Stretching the Soul

“I was just a kid,” said Mr. Sharpe. “One spring day, Father called me to go with him to Old Man Trussell’s blacksmith shop. He had left a rake and a hoe to be repaired. And there they were, ready and fixed like new. Father handed over a silver dollar for the repairing, but Mr. Trussell refused to take it. ‘No,’ he said. ‘There’s no charge for that little job.’ But Father insisted that he take the pay.

“If I live a thousand years,” said Mr. Sharpe, “I’ll never forget that great blacksmith’s reply. ‘Sid,’ he said to my father, ‘can’t you let a man do something now and then — just to stretch his soul?'”

It is the old law. The giver becomes the receiver. Bread cast upon the waters comes back. One who stretches his soul into deeds of love and kindness unfailingly reaps a just reward.

When I read this article (printed with permission from Larry Fargher of Fargher Realtors), I was really moved by the concept behind it. As the poet said many years ago, the gift without the giver is bare. When a man such as this blacksmith gives something to “stretch his soul,” that means he is a giver who is giving from his heart and from his soul.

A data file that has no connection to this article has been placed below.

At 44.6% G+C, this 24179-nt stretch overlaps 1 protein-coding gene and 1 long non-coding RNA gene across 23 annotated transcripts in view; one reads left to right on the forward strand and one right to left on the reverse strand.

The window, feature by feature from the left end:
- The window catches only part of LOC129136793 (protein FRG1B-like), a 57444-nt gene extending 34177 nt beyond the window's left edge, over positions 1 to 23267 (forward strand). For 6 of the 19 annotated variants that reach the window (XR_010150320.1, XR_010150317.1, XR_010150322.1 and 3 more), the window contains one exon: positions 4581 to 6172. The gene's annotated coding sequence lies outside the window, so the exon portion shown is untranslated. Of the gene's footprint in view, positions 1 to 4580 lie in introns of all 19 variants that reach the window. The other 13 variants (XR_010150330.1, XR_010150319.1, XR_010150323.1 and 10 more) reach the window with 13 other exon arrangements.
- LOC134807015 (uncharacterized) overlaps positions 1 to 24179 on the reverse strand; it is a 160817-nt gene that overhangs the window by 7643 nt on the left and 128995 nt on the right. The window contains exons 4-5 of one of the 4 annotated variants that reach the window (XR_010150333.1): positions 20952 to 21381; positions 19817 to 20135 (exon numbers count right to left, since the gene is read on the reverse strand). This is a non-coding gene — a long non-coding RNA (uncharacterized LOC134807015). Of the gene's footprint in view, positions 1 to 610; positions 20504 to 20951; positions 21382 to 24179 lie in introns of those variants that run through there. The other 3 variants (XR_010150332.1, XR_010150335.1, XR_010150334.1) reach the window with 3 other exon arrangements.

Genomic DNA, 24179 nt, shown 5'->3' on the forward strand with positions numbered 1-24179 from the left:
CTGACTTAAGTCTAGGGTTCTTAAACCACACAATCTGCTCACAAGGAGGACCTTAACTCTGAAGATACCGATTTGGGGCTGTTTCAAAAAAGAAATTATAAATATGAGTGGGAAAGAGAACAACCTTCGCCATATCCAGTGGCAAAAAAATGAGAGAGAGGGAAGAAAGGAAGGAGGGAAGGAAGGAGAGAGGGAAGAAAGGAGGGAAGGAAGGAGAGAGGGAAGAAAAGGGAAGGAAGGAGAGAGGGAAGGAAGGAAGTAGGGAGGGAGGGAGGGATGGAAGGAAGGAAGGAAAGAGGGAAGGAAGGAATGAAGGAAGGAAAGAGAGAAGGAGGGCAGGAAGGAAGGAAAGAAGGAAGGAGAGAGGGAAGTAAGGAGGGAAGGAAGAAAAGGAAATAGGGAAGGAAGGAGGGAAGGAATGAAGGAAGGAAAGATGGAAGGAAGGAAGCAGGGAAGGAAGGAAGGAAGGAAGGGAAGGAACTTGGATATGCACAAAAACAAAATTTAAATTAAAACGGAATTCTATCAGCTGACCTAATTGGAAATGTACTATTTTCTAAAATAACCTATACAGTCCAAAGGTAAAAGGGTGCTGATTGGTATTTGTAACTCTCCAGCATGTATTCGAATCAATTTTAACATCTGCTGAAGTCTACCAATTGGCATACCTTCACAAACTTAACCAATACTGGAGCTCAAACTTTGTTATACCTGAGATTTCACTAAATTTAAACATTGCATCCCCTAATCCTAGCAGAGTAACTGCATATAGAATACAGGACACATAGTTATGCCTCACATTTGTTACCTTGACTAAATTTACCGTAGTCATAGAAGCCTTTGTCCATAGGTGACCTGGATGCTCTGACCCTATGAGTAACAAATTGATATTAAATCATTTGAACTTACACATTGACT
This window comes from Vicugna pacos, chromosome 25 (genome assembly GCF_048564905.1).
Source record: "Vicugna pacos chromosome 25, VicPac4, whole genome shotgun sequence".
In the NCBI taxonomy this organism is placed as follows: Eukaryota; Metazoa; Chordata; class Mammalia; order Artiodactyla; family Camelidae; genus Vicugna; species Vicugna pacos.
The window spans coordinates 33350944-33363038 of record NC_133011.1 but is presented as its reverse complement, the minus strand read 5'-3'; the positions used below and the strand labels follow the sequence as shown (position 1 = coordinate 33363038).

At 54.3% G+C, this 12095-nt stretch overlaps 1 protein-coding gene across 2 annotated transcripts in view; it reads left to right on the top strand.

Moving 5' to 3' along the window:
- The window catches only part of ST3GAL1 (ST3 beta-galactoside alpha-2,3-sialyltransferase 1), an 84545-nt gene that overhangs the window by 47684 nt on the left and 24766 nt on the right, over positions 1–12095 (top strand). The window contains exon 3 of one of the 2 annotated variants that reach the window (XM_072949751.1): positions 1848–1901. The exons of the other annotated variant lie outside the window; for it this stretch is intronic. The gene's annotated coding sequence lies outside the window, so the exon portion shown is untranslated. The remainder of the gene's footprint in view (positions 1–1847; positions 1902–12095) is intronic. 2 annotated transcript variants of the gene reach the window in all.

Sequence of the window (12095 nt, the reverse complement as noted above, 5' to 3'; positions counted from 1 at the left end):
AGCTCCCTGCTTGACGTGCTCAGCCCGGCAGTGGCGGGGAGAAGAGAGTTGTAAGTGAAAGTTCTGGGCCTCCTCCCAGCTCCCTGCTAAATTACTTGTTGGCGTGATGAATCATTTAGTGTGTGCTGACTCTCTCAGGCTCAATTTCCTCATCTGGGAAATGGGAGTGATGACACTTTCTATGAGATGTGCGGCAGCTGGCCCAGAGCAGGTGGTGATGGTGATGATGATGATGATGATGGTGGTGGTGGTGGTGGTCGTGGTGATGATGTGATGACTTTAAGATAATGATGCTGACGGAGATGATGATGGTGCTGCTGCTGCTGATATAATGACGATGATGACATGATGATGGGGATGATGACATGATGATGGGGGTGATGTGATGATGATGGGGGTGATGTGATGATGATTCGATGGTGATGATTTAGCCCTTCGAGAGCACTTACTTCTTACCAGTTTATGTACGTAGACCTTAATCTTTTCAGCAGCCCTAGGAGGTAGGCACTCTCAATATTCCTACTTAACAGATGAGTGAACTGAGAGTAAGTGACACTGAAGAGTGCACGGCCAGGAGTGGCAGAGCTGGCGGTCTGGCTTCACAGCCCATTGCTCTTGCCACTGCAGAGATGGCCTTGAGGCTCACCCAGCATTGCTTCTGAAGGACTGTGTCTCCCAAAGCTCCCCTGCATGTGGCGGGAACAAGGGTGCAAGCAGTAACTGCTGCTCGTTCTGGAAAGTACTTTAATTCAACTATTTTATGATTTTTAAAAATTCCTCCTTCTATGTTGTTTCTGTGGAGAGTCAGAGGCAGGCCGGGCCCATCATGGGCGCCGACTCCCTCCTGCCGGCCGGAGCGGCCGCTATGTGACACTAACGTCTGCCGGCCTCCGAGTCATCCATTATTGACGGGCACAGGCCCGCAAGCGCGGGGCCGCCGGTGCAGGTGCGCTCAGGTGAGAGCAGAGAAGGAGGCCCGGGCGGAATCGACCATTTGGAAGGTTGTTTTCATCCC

It’s true. The person who is out for only himself misses out on the joy that comes from giving. Research conclusively proves that those people who do things for others with no personal gain in mind are the ones who reap the greatest benefits.

Example: Look at the glow on the faces of the volunteers who serve the homeless Thanksgiving or Christmas meals. One center for the homeless provided over a thousand meals, and a hundred volunteers were involved. The smiling faces of the recipients of the meals were beautiful to see, but infinitely more beautiful were the broader smiles of those volunteers.

Take this approach, stretch your soul, and I’ll see you at the top!

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